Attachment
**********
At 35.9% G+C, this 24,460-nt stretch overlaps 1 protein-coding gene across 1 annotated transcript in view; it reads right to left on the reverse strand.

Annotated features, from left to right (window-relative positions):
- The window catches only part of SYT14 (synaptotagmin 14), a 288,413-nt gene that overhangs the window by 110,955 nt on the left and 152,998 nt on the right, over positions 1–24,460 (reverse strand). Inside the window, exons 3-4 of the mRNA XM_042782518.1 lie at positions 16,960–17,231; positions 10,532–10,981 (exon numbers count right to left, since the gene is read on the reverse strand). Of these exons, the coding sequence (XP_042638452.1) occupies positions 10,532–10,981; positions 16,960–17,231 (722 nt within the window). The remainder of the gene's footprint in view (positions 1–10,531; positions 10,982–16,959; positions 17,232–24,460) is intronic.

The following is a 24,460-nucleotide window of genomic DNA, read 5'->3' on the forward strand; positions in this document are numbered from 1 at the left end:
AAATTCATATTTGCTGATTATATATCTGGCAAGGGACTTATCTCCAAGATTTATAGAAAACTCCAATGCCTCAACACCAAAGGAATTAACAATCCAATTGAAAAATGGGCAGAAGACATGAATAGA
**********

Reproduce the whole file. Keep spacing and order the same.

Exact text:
At 35.9% G+C, this 24,460-nt stretch overlaps 1 protein-coding gene across 1 annotated transcript in view; it reads right to left on the reverse strand.

Annotated features, from left to right (window-relative positions):
- The window catches only part of SYT14 (synaptotagmin 14), a 288,413-nt gene that overhangs the window by 110,955 nt on the left and 152,998 nt on the right, over positions 1–24,460 (reverse strand). Inside the window, exons 3-4 of the mRNA XM_042782518.1 lie at positions 16,960–17,231; positions 10,532–10,981 (exon numbers count right to left, since the gene is read on the reverse strand). Of these exons, the coding sequence (XP_042638452.1) occupies positions 10,532–10,981; positions 16,960–17,231 (722 nt within the window). The remainder of the gene's footprint in view (positions 1–10,531; positions 10,982–16,959; positions 17,232–24,460) is intronic.

The following is a 24,460-nucleotide window of genomic DNA, read 5'->3' on the forward strand; positions in this document are numbered from 1 at the left end:
AAATTCATATTTGCTGATTATATATCTGGCAAGGGACTTATCTCCAAGATTTATAGAAAACTCCAATGCCTCAACACCAAAGGAATTAACAATCCAATTGAAAAATGGGCAGAAGACATGAATAGA